Data collected by the device will be sent to a smart phone app where the user can track changes their health. The technology will also integrate with smart-home solutions, allowing the user to customize their living quarters to maximize health. The company even suggests the device could be programmed to arm a home-security system when the user goes to bed.

“Building upon the success of our contact-free monitoring solution in the hospital setting, our core technology can make a similar impact for consumers who want key information on their overall wellness,” said Liat Tsoref, VP & GM of the Digital Health Business Unit of EarlySense. “myEarlySense is the next logical step after wearables – which we call ‘invisibles.’ We are proud to offer an extremely accurate, contact-free device to manage personal wellness and sleep patterns. Our solution can benefit everyone in taking better care of themselves and their loved ones.”

The version of myEarlySense – called Sleep Sense – which will be marketing by Samsung, is expected to be launched in South Korea by the end of 2015. Availability in other markets is expected to follow.

Speaking of the company’s venture into consumer health, Halperin said, “We see a huge value in our technology in the home consumer space or digital health space. This technology that was invented and proven in the toughest environment of the hospitals and home care institutions, now we’ve proven that that same capability can be brought into the home. And the fact that this is completely contactless, the person has no need to change anything in their lifestyle is a very attractive proposition.”

Medical Device Hacking

Due in part to their increasingly complex designs, medical devices are becoming more and more susceptible to corruption and potential device hacking for malicious purposes. Most medical devices – including implantable devices such as pacemakers – use software which controls programming of the device, and collects vital patient information. As medical device use is becoming more common among consumers who are interested in monitoring their own health, medical device hacking may become a new target for terrorists.

However in an effort to extend battery life, this data is rarely encrypted, making it an easy target for device hackers. Last year Scott Erven, head of information security for Essentia Health, was asked to identify any vulnerabilities with the medical devices found in a large chain of Midwestern hospitals. While Erven and his team expected to find some weak points, they were unprepared for just how wide-spread the hacking potential of medical devices would be

According to an article publish in WIRED, Erven found, “Drug infusion pumps–for delivering morphine drips, chemotherapy and antibiotics–that can be remotely manipulated to change the dosage doled out to patients; bluetooth-enabled defibrillators that can be manipulated to deliver random shocks to a patient’s heart or prevent a medically needed shock from occurring; X-rays that can be accessed by outsiders lurking on a hospital’s network; temperature settings on refrigerators storing blood and drugs that can be reset, causing spoilage; and digital medical records that can be altered to cause physicians to misdiagnose, prescribe the wrong drugs or administer unwarranted care.”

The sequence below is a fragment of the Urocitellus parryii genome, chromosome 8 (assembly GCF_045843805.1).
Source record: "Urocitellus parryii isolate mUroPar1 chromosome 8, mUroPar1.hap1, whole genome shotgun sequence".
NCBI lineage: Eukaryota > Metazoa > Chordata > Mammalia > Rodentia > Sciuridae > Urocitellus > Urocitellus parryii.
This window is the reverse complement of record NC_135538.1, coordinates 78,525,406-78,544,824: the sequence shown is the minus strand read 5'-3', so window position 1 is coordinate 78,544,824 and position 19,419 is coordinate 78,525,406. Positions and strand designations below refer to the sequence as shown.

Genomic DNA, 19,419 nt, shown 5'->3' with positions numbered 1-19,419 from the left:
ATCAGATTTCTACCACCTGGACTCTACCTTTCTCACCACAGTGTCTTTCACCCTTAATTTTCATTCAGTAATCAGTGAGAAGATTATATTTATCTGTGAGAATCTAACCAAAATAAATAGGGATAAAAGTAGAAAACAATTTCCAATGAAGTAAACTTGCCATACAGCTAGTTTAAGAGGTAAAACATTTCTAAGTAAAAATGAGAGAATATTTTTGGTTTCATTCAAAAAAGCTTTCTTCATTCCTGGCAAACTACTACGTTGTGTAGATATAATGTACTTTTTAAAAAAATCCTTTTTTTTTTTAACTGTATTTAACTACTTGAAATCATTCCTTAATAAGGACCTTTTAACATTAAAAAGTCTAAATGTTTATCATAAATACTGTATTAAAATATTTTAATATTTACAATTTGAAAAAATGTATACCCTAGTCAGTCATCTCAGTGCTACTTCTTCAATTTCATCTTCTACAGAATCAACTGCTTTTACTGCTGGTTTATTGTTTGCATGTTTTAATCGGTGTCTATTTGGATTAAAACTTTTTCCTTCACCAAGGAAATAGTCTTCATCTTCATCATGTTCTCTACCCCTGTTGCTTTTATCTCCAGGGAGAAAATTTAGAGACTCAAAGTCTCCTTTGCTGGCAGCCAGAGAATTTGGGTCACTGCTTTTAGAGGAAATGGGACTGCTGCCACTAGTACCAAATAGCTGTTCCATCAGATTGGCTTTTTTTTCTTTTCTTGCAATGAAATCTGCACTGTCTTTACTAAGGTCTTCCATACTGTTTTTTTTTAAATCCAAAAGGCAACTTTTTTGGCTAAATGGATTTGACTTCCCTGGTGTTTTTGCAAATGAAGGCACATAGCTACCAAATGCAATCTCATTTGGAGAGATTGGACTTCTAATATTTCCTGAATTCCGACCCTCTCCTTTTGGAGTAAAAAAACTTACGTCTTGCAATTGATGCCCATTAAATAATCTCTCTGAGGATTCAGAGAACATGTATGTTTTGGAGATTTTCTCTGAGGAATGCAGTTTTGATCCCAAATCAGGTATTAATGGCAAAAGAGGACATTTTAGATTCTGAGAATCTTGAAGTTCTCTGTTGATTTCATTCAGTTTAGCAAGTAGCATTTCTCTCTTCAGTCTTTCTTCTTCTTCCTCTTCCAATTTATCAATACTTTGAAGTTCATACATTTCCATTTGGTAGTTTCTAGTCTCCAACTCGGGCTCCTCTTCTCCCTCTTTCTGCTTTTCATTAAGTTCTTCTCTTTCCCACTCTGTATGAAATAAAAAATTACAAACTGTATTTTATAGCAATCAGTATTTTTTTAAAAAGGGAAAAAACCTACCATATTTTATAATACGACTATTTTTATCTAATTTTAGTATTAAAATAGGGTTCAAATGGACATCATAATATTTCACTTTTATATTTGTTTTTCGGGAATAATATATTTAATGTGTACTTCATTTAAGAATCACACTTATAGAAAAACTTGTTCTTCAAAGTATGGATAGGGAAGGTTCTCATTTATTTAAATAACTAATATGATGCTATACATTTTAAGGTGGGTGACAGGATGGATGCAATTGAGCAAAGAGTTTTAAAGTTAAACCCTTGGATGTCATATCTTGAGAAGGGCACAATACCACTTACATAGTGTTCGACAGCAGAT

Malicious attacks on medical devices can be organized into three different categories:

  1. Insider attacks in which people working in device manufacturing misuse device programmers by stealing personal information, which may hurt the patient or the original equipment manufacturer (OEM).
  2. Passive outside attacks in which individuals who should not have access to sensitive patient information gain access by hacking their medical device and potential sharing the information.
  3. Active outside attacks in which changes can be made to the medical device – like draining its battery – which would negatively affect the patient’s health and wellbeing.

Thomas Keenan, a computer security expert and author of Technocreep, agrees that device manufactures must be more proactive in ensuring device security and safety, but warns against encryption as it may shorten battery life. Instead, he says we need to develop new software that can undergo extensive testing before a device is approved by the FDA.

While medical devices are integral to the treatment and management of many diseases, further steps must be taken to ensure the user is protected from potentially malicious device hackers. As these devices become more sophisticated in design, and offer newer features which increasingly apply to the health-conscious consumer, regulatory bodies must ensure that the device is safe and secure before it hits the market.

Do you agree that medical device manufacturers are increasingly targeting the average consumer? Do you believe that medical device hacking is a serious problem? Share your opinions in the comments section below!